Samsung Profits Increases Demand for Bitcoin Mining Chips

Profits for the South Korea Samsung Electronics are up by nearly 60 percent due to increase in demand for cryptocurrency mining chips. The company said they expect the growth to continue in the second quarter of the year.  

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South Korean Samsung Electronics operating profits for the first quarter of 2018 surged by nearly 60 percent riding on its ASICs mining chips. The firm recorded consolidated earnings of 60.56 trillion won (~US$56 billion). And the operating profits grew 58% year-on-year to reach 15.64 trillion won (~$14.5 billion). The semiconductor division of the firm, which manufactures the ASICs mining chips, contributed three-quarters (73%) of the total operating profits.

The year-on-year sales also grew by about 20 percent.

Further, the company estimates that earnings will grow in the second quarter of the year. Thus, propelled by demand for HPC-based semiconductors and an increase in supply of new 10nm process products.

The company confirmed in January that its foundry business started manufacturing ASIC chips used for mining cryptocurrencies such as Bitcoin and Ether. Some of its customers include Halong Mining, which manufactures mining rig, Dragonmint T1 Miner. The miner uses Samsung’s 10nm T1558 mining chips.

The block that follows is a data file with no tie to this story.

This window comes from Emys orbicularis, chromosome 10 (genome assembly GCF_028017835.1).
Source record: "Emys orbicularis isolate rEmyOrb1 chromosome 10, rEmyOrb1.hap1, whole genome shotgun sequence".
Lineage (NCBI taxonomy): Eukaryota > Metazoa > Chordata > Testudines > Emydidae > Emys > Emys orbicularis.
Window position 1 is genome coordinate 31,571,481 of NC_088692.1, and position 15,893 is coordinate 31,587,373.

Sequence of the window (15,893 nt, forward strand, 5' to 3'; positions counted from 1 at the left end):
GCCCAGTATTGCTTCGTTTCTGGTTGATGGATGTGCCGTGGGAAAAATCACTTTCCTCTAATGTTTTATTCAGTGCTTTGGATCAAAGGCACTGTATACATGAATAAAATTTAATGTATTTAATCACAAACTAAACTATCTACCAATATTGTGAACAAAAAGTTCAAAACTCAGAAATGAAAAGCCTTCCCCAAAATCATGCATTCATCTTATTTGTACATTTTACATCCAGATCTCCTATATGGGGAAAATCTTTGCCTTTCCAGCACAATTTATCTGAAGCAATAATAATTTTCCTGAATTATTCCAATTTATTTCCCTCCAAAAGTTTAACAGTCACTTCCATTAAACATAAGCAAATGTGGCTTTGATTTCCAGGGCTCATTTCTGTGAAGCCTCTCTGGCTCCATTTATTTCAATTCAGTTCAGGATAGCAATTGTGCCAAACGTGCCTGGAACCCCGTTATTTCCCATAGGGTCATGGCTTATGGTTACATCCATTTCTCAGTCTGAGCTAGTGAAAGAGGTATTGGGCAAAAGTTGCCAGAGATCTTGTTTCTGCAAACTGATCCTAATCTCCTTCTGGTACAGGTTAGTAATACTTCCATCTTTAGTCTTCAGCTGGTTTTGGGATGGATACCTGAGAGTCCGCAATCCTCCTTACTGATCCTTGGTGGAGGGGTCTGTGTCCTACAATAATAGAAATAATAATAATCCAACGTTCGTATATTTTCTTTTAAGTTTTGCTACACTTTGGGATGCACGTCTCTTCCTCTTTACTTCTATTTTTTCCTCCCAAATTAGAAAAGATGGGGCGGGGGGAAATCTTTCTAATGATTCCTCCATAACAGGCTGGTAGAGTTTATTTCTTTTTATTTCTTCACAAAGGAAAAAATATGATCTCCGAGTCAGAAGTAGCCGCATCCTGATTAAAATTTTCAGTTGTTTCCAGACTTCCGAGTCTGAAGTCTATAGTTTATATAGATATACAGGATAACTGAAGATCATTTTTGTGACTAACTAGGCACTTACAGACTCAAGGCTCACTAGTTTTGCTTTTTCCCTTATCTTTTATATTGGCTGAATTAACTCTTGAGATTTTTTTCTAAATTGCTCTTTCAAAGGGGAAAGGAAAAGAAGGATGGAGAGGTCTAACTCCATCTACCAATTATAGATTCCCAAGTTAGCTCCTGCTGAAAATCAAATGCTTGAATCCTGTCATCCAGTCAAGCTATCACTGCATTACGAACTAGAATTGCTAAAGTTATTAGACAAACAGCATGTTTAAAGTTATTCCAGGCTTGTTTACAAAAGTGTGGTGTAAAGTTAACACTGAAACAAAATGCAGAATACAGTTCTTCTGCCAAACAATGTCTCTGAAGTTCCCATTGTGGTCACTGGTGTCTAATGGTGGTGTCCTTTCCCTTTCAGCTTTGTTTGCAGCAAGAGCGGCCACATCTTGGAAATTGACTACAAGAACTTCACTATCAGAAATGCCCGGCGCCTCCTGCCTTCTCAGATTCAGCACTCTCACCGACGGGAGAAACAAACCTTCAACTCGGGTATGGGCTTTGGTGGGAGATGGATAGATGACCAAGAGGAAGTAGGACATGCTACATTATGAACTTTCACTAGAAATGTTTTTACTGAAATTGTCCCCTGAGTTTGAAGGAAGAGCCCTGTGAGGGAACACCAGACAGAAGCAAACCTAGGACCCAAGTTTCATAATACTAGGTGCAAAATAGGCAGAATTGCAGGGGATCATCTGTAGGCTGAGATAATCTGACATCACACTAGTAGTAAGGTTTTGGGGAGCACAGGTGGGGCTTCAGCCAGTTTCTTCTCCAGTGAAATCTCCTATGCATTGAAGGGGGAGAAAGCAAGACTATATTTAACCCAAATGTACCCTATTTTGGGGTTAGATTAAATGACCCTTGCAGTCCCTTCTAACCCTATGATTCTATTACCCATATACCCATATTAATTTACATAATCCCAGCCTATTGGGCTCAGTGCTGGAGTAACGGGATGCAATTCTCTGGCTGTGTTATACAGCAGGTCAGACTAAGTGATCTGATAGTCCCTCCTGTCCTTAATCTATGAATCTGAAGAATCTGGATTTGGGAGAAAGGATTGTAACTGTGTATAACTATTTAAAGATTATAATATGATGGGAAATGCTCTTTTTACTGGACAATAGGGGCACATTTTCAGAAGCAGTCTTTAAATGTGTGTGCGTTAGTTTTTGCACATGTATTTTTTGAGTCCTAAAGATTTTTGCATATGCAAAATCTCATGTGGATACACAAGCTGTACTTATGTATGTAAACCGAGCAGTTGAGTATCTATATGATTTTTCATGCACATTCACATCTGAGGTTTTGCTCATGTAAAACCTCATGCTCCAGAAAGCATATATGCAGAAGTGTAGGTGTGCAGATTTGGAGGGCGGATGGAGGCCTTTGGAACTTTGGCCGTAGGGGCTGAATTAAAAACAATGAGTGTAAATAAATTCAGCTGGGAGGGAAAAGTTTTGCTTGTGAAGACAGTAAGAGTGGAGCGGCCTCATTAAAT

According to the company, it is world’s most efficient miner and first-ever 10nm Bitcoin mining chip. It says that the The foundry business is expected to secure the second place in the industry with more than $10 billion in sales. Samsung launched the Samsung Advanced Foundry Ecosystem to improve collaboration between Samsung foundry, ecosystem partners, and customers.

Samsung competes with other Asics manufacturers including the Taiwan’s TSMC. It is the largest market share holder at nearly 56 percent. However, which supplies mining chips to Bitmain and Canaan and other manufacturers of mining rigs.

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David Kariuki is a journalist who has a wide range of experience reporting about modern technology solutions including cryptocurrencies. A graduate of Kenya's Moi University, he also writes for Hypergrid Business, Cryptomorrow, and Cleanleap, and has previously worked for Resources Quarterly and Construction Review magazines.

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